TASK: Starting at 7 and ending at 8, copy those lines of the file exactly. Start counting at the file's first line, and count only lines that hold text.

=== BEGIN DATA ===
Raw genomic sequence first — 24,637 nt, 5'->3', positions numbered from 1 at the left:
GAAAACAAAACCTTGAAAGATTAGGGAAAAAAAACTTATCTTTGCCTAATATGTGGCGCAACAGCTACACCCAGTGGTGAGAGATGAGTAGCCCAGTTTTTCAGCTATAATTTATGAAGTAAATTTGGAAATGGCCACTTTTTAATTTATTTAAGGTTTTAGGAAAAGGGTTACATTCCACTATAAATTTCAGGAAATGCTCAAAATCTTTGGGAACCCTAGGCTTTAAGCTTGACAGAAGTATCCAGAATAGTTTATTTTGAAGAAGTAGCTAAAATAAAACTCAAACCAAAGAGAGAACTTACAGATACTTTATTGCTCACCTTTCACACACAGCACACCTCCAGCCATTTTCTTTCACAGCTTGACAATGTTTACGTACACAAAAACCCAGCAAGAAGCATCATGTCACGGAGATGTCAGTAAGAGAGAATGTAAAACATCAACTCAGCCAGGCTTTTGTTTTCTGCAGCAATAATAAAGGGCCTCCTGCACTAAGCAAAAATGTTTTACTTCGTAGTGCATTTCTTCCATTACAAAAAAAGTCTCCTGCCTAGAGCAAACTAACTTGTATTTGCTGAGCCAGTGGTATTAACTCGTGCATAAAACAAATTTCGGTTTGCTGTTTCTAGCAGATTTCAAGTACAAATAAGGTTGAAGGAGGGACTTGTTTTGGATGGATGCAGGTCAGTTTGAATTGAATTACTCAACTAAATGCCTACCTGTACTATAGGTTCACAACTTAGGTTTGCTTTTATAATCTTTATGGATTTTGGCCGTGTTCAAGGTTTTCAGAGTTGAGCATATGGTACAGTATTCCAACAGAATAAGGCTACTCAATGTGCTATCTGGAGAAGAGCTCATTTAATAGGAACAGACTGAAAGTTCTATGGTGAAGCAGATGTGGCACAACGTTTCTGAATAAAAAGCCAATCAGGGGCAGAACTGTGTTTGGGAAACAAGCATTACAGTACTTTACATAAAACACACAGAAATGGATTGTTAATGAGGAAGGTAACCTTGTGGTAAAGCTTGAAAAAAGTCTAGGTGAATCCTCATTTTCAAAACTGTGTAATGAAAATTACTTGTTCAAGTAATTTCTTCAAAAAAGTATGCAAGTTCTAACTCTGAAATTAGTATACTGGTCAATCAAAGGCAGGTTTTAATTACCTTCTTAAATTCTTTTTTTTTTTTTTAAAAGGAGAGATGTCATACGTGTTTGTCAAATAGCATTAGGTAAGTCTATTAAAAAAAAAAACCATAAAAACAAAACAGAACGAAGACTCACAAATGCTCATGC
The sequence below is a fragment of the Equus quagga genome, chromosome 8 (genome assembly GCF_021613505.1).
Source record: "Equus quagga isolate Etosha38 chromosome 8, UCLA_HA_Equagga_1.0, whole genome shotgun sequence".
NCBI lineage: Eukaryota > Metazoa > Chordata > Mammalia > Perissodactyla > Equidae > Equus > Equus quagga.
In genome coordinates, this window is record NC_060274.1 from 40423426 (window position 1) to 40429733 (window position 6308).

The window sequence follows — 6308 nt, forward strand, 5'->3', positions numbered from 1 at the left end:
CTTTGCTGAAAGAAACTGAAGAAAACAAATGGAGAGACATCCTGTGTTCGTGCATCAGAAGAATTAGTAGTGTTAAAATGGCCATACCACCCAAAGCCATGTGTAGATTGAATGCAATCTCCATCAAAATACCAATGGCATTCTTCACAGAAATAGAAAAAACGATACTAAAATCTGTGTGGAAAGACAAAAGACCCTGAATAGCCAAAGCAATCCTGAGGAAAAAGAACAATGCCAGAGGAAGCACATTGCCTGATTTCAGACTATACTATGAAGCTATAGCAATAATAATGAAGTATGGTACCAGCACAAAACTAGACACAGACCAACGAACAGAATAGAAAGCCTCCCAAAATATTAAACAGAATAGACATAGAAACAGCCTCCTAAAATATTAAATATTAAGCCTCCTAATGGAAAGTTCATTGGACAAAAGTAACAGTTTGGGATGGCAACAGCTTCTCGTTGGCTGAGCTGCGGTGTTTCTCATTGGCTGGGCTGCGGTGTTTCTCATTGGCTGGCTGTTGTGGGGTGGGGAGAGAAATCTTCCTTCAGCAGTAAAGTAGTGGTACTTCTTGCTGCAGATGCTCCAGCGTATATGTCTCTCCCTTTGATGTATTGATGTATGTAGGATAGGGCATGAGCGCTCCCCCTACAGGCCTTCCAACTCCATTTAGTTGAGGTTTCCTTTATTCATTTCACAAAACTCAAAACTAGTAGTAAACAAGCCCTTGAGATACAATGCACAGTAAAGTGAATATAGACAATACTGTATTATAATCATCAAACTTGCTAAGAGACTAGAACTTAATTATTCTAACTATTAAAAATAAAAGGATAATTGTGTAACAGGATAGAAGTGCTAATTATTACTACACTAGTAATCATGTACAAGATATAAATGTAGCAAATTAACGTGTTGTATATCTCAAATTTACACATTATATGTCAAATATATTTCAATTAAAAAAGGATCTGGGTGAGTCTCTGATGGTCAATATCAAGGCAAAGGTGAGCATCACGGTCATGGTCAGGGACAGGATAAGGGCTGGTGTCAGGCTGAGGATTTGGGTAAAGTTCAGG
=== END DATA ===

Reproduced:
The window sequence follows — 6308 nt, forward strand, 5'->3', positions numbered from 1 at the left end:
CTTTGCTGAAAGAAACTGAAGAAAACAAATGGAGAGACATCCTGTGTTCGTGCATCAGAAGAATTAGTAGTGTTAAAATGGCCATACCACCCAAAGCCATGTGTAGATTGAATGCAATCTCCATCAAAATACCAATGGCATTCTTCACAGAAATAGAAAAAACGATACTAAAATCTGTGTGGAAAGACAAAAGACCCTGAATAGCCAAAGCAATCCTGAGGAAAAAGAACAATGCCAGAGGAAGCACATTGCCTGATTTCAGACTATACTATGAAGCTATAGCAATAATAATGAAGTATGGTACCAGCACAAAACTAGACACAGACCAACGAACAGAATAGAAAGCCTCCCAAAATATTAAACAGAATAGACATAGAAACAGCCTCCTAAAATATTAAATATTAAGCCTCCTAATGGAAAGTTCATTGGACAAAAGTAACAGTTTGGGATGGCAACAGCTTCTCGTTGGCTGAGCTGCGGTGTTTCTCATTGGCTGGGCTGCGGTGTTTCTCATTGGCTGGCTGTTGTGGGGTGGGGAGAGAAATCTTCCTTCAGCAGTAAAGTAGTGGTACTTCTTGCTGCAGATGCTCCAGCGTATATGTCTCTCCCTTTGATGTATTGATGTATGTAGGATAGGGCATGAGCGCTCCCCCTACAGGCCTTCCAACTCCATTTAGTTGAGGTTTCCTTTATTCATTTCACAAAACTCAAAACTAGTAGTAAACAAGCCCTTGAGATACAATGCACAGTAAAGTGAATATAGACAATACTGTATTATAATCATCAAACTTGCTAAGAGACTAGAACTTAATTATTCTAACTATTAAAAATAAAAGGATAATTGTGTAACAGGATAGAAGTGCTAATTATTACTACACTAGTAATCATGTACAAGATATAAATGTAGCAAATTAACGTGTTGTATATCTCAAATTTACACATTATATGTCAAATATATTTCAATTAAAAAAGGATCTGGGTGAGTCTCTGATGGTCAATATCAAGGCAAAGGTGAGCATCACGGTCATGGTCAGGGACAGGATAAGGGCTGGTGTCAGGCTGAGGATTTGGGTAAAGTTCAGG